The wisest man to ever live came to serve and give His life as a ransom for many (Mark 10:45). He could have had anything and everything. After all, Jesus was the Son of God – fully eternal and fully human. He could have been born to a wealthy family or claimed a place of power that would have provided a platform for His words and miracles. Yet He chose to humble Himself. He was born not to the affluent but to a teenage virgin in a stable, surrounded by animals. He didn’t fight for position but served from the center of the masses, one of them instead of elevating Himself above them. So how can we model His example? How can we serve like Jesus in a world that tells us to get ahead instead of offering a helping hand?

1. Jesus demonstrated wisdom and servanthood in how He prayed and positioned Himself.

Jesus realized that in order to do what His Father had called Him to, it was important to stay close to Him. He would retreat to spend time with the Father and then He would rejoin the disciples and people. He placed Himself where He could serve. He served the Lord first so He could serve others second. He prayed for God to have His way, and He also prayed for us. We best model His example when we invest time in our relationship with the Lord, praying for strength to do His will and the courage to love others. Then we have to place ourselves around the people that need to see and feel the love of Jesus.

2. Jesus identified the bigger need and then engaged to meet the individual felt needs.

Jesus knew that the biggest need of those He came in contact with was an understanding and acceptance of Jesus as the Son of God. But before people could hear and truly see who Jesus was, He met the need the people thought they had. When the masses gathered, He fed them. When the disciples were fishing, He told them where and how to catch the most fish. When the woman at the well came for water, He met her need to be known and seen as more than the woman who had been married multiple times.

In psychology terms, experts call this Maslow’s hierarchy of needs. Many times, people can’t see the deeper need until the surface need has been met. Medical teams take mission trips so that they can meet the physical needs, and in doing so, share about the Great Physician. Taking a meal to the new mom in your office meets a need, builds relationship, and allows you to be heard when you invite her to Bible study or share how much Jesus loves her. Jesus met basic needs so He could ultimately point people to the fulfillment of their greatest need – understanding and knowing the Bread of Life and Living Water.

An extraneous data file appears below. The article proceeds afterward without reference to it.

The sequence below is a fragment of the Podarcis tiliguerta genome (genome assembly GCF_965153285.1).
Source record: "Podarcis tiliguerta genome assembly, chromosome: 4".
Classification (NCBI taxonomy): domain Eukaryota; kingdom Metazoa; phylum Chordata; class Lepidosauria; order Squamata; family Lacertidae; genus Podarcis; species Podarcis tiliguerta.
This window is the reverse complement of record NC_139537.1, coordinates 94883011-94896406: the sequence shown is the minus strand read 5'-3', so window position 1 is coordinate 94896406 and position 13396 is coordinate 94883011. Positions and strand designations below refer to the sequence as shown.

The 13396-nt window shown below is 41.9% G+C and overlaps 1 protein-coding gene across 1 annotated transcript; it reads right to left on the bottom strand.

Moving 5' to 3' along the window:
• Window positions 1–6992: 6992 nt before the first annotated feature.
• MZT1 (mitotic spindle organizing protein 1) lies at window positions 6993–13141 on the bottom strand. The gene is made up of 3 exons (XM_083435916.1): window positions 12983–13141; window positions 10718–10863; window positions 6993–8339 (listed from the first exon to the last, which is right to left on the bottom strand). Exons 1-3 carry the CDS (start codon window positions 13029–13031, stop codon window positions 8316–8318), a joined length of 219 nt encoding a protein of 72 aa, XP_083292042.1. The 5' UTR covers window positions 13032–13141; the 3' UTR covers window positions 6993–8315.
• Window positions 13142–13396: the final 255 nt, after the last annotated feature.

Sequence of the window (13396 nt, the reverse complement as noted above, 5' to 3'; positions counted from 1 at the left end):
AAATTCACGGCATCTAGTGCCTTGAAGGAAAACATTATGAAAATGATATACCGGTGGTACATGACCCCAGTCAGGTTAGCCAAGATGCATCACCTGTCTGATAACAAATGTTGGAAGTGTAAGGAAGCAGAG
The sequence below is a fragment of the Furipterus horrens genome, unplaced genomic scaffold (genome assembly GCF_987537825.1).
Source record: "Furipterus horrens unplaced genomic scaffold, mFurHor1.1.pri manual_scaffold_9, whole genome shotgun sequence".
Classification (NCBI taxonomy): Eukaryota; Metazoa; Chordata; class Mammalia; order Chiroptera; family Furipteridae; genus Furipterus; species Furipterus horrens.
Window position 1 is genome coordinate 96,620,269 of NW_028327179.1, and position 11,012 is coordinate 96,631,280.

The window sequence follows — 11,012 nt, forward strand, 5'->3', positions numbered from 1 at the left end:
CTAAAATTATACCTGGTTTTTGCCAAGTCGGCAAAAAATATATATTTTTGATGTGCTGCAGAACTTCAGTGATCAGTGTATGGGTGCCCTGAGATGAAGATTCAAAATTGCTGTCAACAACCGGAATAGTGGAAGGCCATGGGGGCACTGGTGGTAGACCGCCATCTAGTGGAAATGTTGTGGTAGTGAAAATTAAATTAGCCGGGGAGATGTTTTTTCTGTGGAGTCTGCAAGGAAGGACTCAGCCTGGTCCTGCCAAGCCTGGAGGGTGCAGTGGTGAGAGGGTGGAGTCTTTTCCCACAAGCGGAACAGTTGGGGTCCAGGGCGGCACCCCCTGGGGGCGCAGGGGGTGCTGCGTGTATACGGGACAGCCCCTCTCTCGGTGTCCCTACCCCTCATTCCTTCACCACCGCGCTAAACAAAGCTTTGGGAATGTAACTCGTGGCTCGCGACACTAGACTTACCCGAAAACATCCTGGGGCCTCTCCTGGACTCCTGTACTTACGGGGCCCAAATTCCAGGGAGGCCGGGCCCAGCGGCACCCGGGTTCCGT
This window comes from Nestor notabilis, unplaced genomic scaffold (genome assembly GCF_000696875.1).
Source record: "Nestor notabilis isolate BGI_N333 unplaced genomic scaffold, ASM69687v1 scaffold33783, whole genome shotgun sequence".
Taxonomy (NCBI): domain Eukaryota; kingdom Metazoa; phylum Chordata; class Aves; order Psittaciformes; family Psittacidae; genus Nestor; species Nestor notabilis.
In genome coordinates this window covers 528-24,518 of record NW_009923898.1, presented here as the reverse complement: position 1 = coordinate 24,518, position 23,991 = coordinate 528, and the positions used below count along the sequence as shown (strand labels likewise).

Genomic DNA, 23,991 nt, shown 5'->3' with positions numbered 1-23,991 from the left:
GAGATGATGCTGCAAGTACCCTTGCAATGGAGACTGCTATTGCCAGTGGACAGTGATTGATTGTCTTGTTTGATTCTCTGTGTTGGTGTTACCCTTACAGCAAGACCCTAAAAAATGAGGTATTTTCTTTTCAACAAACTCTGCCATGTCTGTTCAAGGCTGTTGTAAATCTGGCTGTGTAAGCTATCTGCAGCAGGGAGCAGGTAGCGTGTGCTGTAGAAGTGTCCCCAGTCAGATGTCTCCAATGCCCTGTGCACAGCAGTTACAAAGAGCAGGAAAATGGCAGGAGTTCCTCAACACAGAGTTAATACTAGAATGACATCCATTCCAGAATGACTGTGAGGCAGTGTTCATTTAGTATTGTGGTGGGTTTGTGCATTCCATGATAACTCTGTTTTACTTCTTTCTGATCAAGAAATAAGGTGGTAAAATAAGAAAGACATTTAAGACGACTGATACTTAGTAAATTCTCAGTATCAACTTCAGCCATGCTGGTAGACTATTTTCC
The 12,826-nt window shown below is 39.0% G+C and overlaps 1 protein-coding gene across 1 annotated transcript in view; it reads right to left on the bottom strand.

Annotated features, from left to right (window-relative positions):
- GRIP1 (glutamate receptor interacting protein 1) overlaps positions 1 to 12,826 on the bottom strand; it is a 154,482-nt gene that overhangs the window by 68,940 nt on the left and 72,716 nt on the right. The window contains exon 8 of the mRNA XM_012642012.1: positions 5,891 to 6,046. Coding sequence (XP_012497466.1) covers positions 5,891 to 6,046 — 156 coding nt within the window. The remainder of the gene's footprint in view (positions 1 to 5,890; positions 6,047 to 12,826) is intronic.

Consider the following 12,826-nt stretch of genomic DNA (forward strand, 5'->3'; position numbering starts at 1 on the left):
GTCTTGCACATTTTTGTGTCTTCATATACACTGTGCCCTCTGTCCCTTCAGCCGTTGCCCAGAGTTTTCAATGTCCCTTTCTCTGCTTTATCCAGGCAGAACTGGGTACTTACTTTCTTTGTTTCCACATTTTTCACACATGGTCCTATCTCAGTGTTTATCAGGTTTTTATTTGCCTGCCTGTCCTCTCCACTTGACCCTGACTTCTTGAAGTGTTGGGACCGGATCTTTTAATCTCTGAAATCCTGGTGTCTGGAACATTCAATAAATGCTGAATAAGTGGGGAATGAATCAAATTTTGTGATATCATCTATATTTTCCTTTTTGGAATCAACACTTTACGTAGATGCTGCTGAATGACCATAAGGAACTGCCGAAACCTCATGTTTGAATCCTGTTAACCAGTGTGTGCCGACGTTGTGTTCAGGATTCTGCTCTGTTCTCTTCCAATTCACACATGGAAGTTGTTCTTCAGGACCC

3. Jesus made the ultimate sacrifice.

He was a servant to the end. He washed His disciples’ feet. He even served His captors by protecting them from an enraged disciple who sought to defend Him. He went all the way to the cross, and then He prayed for those who condemned Him. He loved therefore He served. And we can model His sacrificial actions in different ways. What does it look like to sacrifice your time to love someone else, even when it means abandoning your plans? How can you give your resources in such a way that meets the needs of others but may mean giving up luxuries that month? As Easter approaches, how can we pray and plan to host anther family who doesn’t know Christ, even if it means deviating from our normal Sunday routine or Easter activities?

Serving others is central to walking in the footsteps of our loving God. Sometimes it isn’t easy, but it always blesses those around us. It reflects the care and intentionality of the heart of God for them. As Easter approaches and some consider stepping foot in church for the first time, how can we practice serving them like Jesus in a way that makes them want to know Him more?

Partner with us on Palm Sunday by praying for and inviting guests to join you on the iCampus for an incredible day of worship